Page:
27.01.2017 change 27.01.2017

Taurids can be a source of cosmic disaster

In the Taurids there is a stream of cosmic bodies, the largest of which, in the event of a collision with Earth, can cause a continent-wide disaster - according to the observations of the Polish Fireball Network. The next encounter with the dangerous stream - in 2019.

Taurids are a meteor shower, which was formed about 30-40 thousand years ago as a result of a collision, which occurred in the inner solar system. An object the size of a few or even several kilometres was destroyed. The resulting remnants move in orbit that intersects the orbit of our planet in two places, due to which two times a year Earth falls into a swarm of space debris, called Taurids.

Usually the Taurids are not an attractive meteor shower for observation. In their case, we can expect only 5-10 meteors per hour. This is not much compared to the well-known Perseids, during which even 100-200 meteors per hour can be seen.

The meeting, which takes place in October and November of each year, results in two meteor swarms: Northern and Southern Taurids. The summer meeting, which occurs in late June and early July, it is less known, because the activity of the associated meteor swarm (Beta Taurids) can be observed only during daytime. Taurids are not as inconspicuous as it might seem. The summer swarm is probably associated with one of the greatest space catastrophes of the last few hundred years, the famous Tunguska event.

Observations of Polish astronomers working in the Polish Fireball Network (PFN) show that in the Taurids there is a narrow stream of cosmic bodies, the largest of which, in the event of a collision with Earth, can cause a disaster on a continental scale. "Moreover, this stream does not tend to disperse over time, but it is maintained stably by the resonance with the orbit of Jupiter. That is not the end of bad news. In 2019 there will be another Earth\'s meeting with the resonance stream. This time it will be a daytime encounter, at the turn of June and July - just like during the Tunguska event. As if that were not enough, the encounter will be even closer than during the very high and bolide-intensive years 2005 and 2015 "- told PAP Prof. Arkadiusz Olech from the Nicolaus Copernicus Astronomical Centre PAS in Warsaw.

Scientists from the Polish Fireball Network have identified as many as 10 asteroids with sizes ranging from tens to hundreds of meters, which have almost the same orbits as Taurids. "And if Taurids enter our atmosphere, causing the phenomenon of meteors, nothing stands in the way of an encounter with a larger object. Especially that the Tunguska event, which was caused by an object with the size of about 50-100 meters, clearly shows that such things can happen" - explained Dr. Olech.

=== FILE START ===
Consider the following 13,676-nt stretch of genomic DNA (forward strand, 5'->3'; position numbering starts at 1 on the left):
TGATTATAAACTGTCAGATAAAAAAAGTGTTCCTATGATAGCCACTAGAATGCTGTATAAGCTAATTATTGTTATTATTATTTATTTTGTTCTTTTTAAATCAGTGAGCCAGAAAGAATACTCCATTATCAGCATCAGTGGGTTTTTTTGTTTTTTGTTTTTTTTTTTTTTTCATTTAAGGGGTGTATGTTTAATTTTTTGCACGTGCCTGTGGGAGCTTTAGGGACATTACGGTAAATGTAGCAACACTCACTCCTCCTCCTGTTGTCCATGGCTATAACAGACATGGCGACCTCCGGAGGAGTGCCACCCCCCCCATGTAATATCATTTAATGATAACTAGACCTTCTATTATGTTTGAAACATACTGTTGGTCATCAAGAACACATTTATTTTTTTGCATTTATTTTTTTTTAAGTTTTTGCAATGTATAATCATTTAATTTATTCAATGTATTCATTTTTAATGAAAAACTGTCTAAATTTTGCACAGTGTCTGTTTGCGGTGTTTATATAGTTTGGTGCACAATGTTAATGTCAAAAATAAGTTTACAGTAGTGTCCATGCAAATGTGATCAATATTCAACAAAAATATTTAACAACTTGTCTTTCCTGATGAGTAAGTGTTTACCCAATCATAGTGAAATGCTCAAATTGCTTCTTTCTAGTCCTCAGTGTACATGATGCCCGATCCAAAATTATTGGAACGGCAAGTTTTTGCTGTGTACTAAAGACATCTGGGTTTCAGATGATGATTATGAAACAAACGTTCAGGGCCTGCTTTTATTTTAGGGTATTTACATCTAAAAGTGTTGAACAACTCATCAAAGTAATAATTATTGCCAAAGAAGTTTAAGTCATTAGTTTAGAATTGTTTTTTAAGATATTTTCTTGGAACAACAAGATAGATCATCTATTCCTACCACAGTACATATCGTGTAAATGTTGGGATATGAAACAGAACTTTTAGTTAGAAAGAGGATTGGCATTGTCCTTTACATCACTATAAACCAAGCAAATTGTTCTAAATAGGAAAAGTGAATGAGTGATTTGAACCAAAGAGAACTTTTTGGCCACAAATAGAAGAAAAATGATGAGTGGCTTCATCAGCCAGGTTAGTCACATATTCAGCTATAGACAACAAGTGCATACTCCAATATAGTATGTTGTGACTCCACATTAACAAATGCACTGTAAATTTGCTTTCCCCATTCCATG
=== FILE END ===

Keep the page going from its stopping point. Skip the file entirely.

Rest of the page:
In the early 1990s, David Asher of the Armagh Observatory studied Taurids as part of the work on a doctorate. He noted that sometimes observers report that the Taurid maximums are higher than usual, and contain a large number of very bright meteors (bolides). His swarm model explained this behaviour with the existence of a narrow and dense stream of particles - a dense stream of meteoroids - within the dispersed Taurid stream. When Earth encounters that stream, Taurids they are more active and display more light phenomena. "Asher\'s model predicted that two very close Earth\'s encounters with the resonance stream would occur in 2005, and then in 2015" - explained Dr. Olech.

Taurid maximum in 2005, with the help of up to seven stations - based on digital imaging techniques - was observed by the Comets and Meteors Workshop - Polish Fireball Network. Ten years later, during the peak of 2015, 25 stations were used for observations.

Observations completely confirmed David Asher\'s model. In addition, for the data from 2005, scientists calculated 37 precise orbits of Taurids, and for the data from 2015, the number rose to 215. Among them were the phenomenon as bright as the bolide Okonek from October 31, 2015 which was 20 times brighter than the full moon, and the appearance of which was widely commented in the media.

The results of observations of both maximums are described in an article accepted for publication in the prestigious scientific journal "Monthly Notices of the Royal Astronomical Society". The first author is Dr. Arkadiusz Olech, and the full list of authors contains 30 names, among which are all bolide station operators who provided data for analysis. They are both professional astronomers and astronomy enthusiasts.

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